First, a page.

Clang, Chromium, ZFS Improve On FreeBSD
Daniel Gerzo with the FreeBSD project has issued a status report concerning work going on within FreeBSD and related projects for the first quarter of this year. Catching our interest in particular were the updates surrounding LLVM/Clang as the compiler for FreeBSD's base, the Chromium web browser porting efforts to FreeBSD, and ZFS file-system enhancements.
A year ago we reported that LLVM/Clang would eventually replace GCC in FreeBSD's base and the FreeBSD developers continue to make great headway in accomplishing this task. The C and C++ portions of FreeBSD's base are all building now with Clang (except for the boot-loader) for i386 and AMD64 architectures. The Clang-FreeBSD support on MIPS and and PowerPC architectures is also improving, but are not caught up yet with the i386/AMD64 support. FreeBSD's SPARC64 support for Clang was progressing, but has since stalled. The FreeBSD project is looking for interested parties to play with ClangBSD, or FreeBSD packages that are built by LLVM/Clang.
Upstream Clang is C production ready and is now self-hosting as of February. LLVM 2.7 with Clang 1.1 is also expected to be released in the next few days. Earlier this week we happened to benchmark LLVM/Clang against GCC 4.5.
The Chromium web-browser, which is the open-source version of Google's Chrome, is also progressing on FreeBSD. This work is being done through a subscription program where those interested in using Chromium on FreeBSD (or supporting the developer doing the work) are funding the work through a subscription service where at most the *BSD patches are being kept closed-source for at most a year and then released under an open-source license and are shot upstream along the way.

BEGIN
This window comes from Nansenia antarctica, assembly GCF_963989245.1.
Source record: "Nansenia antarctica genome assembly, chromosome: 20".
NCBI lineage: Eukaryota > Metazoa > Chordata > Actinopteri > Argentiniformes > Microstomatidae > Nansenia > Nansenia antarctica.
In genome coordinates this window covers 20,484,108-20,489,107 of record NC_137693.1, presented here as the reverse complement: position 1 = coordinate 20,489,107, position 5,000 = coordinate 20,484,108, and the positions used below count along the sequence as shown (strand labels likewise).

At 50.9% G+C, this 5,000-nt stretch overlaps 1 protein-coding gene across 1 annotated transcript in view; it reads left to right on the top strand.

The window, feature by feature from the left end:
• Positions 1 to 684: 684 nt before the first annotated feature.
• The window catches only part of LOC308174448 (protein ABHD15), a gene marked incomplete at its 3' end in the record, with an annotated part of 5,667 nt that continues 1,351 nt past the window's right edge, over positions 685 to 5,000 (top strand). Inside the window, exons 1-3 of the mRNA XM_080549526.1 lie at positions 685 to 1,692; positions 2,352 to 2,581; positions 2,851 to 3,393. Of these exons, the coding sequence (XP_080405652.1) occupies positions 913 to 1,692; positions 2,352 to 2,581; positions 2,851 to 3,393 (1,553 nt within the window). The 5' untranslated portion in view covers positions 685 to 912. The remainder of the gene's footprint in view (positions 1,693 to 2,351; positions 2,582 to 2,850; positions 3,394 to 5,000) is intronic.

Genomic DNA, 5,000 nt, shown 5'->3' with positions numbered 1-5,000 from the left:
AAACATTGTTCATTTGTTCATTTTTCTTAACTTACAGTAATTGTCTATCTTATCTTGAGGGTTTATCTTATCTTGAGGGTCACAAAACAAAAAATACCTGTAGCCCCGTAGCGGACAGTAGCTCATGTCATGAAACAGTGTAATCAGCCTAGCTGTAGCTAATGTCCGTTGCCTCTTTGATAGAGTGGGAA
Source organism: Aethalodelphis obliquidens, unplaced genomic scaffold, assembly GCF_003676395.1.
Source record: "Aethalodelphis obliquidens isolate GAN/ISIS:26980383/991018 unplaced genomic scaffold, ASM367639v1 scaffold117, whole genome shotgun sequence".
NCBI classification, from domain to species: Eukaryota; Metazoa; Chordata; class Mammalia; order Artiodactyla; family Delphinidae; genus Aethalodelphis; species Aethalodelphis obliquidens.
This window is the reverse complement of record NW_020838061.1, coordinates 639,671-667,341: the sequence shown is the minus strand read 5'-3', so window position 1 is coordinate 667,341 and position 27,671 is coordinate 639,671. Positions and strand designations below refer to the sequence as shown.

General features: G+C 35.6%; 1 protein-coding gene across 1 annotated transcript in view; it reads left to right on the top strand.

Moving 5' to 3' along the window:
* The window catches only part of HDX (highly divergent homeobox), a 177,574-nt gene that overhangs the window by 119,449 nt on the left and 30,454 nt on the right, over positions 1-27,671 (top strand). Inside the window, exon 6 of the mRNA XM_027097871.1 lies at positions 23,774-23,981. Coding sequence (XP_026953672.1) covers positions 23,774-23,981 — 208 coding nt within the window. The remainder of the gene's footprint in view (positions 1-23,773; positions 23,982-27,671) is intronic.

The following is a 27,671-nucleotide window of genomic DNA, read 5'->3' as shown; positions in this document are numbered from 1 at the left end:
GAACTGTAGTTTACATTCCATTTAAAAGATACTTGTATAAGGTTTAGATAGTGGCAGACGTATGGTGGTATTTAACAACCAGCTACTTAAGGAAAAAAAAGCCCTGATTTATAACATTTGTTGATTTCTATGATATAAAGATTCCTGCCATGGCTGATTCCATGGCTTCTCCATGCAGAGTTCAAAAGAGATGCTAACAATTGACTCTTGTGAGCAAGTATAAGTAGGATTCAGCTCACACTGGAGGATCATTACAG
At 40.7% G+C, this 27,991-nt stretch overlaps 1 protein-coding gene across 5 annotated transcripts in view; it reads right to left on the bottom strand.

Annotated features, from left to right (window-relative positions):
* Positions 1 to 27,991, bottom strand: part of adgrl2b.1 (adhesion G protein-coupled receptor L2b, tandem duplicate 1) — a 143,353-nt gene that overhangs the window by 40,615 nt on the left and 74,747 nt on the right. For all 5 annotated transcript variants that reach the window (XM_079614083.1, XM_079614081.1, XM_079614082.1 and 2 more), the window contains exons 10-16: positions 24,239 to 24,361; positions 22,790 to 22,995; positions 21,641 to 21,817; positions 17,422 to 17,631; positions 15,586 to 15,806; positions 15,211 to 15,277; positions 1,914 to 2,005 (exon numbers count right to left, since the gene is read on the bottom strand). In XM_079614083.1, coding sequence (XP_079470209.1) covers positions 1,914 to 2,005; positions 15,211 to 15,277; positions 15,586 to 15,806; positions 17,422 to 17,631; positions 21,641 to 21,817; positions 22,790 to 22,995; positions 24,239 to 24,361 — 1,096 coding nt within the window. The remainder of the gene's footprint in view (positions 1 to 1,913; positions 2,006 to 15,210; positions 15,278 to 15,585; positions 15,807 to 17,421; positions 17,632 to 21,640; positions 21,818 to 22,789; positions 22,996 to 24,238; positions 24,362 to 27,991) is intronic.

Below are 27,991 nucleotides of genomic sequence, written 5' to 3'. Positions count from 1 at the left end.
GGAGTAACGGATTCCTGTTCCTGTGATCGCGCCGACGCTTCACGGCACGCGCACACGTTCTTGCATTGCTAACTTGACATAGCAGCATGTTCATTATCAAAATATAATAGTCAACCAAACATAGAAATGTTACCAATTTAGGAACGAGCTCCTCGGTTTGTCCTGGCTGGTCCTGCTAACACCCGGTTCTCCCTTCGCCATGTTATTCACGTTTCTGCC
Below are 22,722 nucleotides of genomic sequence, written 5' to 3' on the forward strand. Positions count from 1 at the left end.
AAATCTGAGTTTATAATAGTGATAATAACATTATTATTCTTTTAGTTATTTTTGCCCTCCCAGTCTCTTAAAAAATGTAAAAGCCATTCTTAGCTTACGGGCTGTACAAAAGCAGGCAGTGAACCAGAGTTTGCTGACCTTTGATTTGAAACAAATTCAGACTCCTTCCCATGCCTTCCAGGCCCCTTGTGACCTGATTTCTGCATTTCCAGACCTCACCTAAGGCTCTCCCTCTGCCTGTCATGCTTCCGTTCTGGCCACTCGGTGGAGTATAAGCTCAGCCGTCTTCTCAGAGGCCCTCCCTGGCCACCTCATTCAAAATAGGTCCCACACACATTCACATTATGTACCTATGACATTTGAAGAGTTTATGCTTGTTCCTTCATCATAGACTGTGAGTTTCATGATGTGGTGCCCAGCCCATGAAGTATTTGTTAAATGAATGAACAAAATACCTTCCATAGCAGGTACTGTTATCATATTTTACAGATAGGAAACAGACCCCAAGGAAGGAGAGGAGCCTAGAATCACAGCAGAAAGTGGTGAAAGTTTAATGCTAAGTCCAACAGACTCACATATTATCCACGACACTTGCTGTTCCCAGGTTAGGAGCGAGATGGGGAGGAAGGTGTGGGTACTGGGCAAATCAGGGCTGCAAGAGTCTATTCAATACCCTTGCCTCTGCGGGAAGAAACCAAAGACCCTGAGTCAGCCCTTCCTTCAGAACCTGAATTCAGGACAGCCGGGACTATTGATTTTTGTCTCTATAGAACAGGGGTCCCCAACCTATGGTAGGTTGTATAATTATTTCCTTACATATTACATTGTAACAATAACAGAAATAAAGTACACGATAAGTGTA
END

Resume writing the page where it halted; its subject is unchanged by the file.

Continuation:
In regards to using the Sun/Oracle ZFS file-system on FreeBSD, its support continues to mature and developers continue to pull in new upstream code that offers bug-fixes and other enhancements.
This Q1'2010 status report for FreeBSD also gives updates on this BSD operating system's support for 802.11n networking, EFI booting, the PC-BSD installer back-end, Atheros AR9285 support, and dynamic ticks within the kernel. A user-land daemon called webcamd has also emerged for loading Linux drivers for USB web-cameras under FreeBSD 8/9. Webcamd may also be used for loading other Linux kernel USB drivers under FreeBSD too.
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